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Ontario budget provides funding to pregnancy-loss support initiative

Bianca Colle endured three stillbirths in three years, moving her dad, Liberal MPP Mike Colle, to push a private member’s bill to support women who have experienced these losses.

Chris Young/The Globe and Mail

The Ontario government is allocating $1-million in new funding to support women whose pregnancies end in miscarriages or stillbirths – a horrendous experience for so many that is met with silence and, often, shame.

For Mike Colle, the Liberal MPP for Toronto's Eglinton-Lawrence riding, this is a bittersweet victory. He successfully championed a private member's bill to support women who have experienced these losses – a bill, he has said, he didn't want to introduce but felt compelled to bring in after his daughter had three stillbirths in three years.

"After the third one, it got to the point where we didn't know what to do," Mr. Colle said. "She has gone through hell and there was no answer, no explanations as to why it happened. … She has been really devastated by it."

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His bill, Pregnancy and Infant Loss Awareness, Research and Care Act, passed into law in December and was recognized in Thursday's budget.

About $1-million is being provided to "fund support services for those affected by pregnancy and infant loss, including resources to train volunteers and support parents and families who have experienced loss," according to the budget.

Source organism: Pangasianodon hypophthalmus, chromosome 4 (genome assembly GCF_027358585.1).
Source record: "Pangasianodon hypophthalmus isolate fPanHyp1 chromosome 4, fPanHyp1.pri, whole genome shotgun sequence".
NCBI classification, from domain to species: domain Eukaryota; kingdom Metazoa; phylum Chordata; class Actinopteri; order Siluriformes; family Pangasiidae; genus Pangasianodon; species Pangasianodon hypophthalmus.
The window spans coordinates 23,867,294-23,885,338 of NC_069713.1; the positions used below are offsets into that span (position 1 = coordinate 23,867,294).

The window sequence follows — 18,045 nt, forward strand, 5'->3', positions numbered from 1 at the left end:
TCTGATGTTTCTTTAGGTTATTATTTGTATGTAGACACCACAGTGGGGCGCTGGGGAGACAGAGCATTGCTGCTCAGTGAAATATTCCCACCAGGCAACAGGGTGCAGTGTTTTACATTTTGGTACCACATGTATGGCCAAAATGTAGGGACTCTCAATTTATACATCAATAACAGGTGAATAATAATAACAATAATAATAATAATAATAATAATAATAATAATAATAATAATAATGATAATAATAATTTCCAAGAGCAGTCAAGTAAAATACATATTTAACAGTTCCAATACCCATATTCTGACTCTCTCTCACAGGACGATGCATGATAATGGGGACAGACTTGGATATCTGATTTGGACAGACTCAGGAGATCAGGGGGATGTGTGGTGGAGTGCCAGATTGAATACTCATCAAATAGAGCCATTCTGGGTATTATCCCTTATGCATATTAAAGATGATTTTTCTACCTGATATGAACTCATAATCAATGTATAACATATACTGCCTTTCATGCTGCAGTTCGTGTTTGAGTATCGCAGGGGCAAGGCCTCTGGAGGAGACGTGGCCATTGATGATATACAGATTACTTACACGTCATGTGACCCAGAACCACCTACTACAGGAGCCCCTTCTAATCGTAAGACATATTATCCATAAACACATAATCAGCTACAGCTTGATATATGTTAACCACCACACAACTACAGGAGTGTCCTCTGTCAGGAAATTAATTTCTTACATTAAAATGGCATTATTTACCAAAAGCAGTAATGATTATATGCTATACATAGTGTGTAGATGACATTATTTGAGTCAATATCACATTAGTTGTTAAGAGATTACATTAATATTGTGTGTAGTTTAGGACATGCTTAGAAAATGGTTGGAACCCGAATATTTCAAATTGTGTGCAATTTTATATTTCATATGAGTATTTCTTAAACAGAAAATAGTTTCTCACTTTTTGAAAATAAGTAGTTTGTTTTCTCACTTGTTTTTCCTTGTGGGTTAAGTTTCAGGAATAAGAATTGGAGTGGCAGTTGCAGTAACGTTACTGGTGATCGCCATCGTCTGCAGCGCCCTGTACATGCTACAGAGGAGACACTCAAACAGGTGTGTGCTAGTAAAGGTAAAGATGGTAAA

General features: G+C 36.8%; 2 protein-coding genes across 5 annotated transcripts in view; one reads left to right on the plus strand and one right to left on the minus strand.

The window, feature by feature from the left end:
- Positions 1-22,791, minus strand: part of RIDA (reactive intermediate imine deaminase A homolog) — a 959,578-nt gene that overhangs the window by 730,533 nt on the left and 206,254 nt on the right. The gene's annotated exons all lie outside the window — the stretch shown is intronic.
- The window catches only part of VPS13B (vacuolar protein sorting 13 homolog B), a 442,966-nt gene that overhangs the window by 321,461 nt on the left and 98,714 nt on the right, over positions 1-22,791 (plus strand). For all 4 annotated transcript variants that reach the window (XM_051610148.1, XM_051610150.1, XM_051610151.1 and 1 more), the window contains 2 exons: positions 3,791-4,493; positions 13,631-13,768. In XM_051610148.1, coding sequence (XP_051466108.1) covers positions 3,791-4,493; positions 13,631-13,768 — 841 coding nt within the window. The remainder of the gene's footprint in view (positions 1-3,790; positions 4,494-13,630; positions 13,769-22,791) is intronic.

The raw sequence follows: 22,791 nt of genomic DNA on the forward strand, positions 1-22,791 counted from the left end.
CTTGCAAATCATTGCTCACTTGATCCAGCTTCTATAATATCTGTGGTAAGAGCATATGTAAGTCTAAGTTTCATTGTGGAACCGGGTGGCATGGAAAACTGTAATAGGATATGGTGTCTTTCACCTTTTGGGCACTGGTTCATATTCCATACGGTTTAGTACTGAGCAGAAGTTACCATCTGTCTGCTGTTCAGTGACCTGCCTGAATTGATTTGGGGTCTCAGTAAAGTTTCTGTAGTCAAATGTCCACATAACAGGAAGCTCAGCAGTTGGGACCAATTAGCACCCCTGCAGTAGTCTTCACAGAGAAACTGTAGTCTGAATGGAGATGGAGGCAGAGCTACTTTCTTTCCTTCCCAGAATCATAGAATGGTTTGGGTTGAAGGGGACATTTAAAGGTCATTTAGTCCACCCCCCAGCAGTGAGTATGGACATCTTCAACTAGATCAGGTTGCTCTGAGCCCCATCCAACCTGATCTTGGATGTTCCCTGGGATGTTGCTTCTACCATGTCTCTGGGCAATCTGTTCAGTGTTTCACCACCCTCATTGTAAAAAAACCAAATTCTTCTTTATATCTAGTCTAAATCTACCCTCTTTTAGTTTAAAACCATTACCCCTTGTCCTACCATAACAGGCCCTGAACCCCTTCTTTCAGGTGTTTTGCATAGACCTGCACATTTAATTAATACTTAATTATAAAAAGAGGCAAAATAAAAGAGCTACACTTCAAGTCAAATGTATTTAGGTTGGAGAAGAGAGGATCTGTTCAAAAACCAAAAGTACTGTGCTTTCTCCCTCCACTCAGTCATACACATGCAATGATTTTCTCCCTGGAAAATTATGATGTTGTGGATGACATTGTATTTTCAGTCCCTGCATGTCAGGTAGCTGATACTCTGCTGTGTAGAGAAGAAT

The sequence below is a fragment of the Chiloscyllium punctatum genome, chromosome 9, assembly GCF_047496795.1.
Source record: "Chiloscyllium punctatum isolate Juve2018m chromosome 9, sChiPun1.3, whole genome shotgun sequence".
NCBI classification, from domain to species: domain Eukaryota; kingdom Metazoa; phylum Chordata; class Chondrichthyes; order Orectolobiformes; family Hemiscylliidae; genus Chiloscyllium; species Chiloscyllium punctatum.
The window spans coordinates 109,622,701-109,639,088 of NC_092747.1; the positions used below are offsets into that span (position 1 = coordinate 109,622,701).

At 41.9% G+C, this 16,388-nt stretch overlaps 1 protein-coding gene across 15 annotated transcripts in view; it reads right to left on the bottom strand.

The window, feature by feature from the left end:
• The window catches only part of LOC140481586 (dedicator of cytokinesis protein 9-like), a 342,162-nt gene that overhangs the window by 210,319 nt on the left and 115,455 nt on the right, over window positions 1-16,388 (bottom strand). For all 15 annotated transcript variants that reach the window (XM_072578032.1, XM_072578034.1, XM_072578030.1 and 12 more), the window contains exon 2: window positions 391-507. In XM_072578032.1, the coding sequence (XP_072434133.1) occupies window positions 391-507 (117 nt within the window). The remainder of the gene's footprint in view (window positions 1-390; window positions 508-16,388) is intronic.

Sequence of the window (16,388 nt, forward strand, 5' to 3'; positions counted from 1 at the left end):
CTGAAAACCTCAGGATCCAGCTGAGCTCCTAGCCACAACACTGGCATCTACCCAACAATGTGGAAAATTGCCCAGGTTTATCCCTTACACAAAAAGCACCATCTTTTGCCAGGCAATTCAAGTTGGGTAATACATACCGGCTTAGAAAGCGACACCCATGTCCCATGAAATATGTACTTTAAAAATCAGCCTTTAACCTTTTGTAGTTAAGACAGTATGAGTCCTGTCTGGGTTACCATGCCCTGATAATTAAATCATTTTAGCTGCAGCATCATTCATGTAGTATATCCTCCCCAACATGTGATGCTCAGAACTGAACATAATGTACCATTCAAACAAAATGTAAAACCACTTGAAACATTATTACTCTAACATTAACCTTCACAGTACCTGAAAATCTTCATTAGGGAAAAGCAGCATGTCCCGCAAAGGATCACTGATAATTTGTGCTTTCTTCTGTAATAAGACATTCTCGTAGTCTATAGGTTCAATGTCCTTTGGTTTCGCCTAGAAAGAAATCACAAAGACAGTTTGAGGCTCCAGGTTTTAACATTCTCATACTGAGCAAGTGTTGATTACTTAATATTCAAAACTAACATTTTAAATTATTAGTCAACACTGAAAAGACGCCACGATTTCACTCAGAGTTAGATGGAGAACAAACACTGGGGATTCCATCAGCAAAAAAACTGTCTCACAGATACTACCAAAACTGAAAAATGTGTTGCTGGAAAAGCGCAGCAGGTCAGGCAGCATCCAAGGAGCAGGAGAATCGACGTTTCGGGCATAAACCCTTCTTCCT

It is estimated that one of every four pregnancies will end in a loss.

Bianca Colle is 38. She and her husband have a three-year-old daughter – Ms. Colle's first pregnancy was perfect. The next three, however, ended in stillbirths, at 23, 31 and 18 weeks.

"The first time it happened to me, I was lost," Ms. Colle said in an interview on Thursday. "You kind of leave the hospital with a pat on the back and you don't know what to do." She remembers a doctor telling her: "Don't worry just try again."

She can't forget, either, sitting for five hours in the emergency room of a downtown Toronto hospital "before anyone would tell me the baby died."

"There's no sensitivity," she said, adding that it depends on the individual nurse or doctor as to how a woman will be treated.

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As difficult as that is, the silence is even worse. "You basically have a child that you have to bury and no one wants to talk about."

After her second pregnancy loss, Ms. Colle searched the Internet for help. She also talked to her father about her experiences, and Mr. Colle went to work to figure out what he could do, discovering there were no programs or standards for care.

"I realized this is an incredible area that needs attention and nobody is talking about it," he said.

The funding allocation in the budget is neither large, nor guaranteed to continue past this year.

Mr. Colle said, however, that this is at least a start. "It's not even the money or it's not even the amount, but the fact is that it is finally recognized in a provincial budget."

Ms. Colle is thrilled. "This bill was just introduced and passed at the end of the year, so it's like we squeaked in. … I think we're very fortunate that we made our way [into the budget]."

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But Mr. Colle is now looking at building on this so that there is a standard practice of support and medical care for women who experience pregnancy losses across the country.

In addition, he wants to identify best practices nationally to try to prevent some of these losses occurring.

Stillbirths account for one-third of all fetal deaths, according to testimony during the debate of the bill. In Ontario in 2011, there were 5.6 stillbirths for every 1,000 live births.

The statistics, however, don't tell the personal stories behind those losses.

"People are bad with grief in general," Ms. Colle said. "But when it comes to the death of a baby ... people don't even know what to say, so they don't say anything at all. And that's just really isolating."

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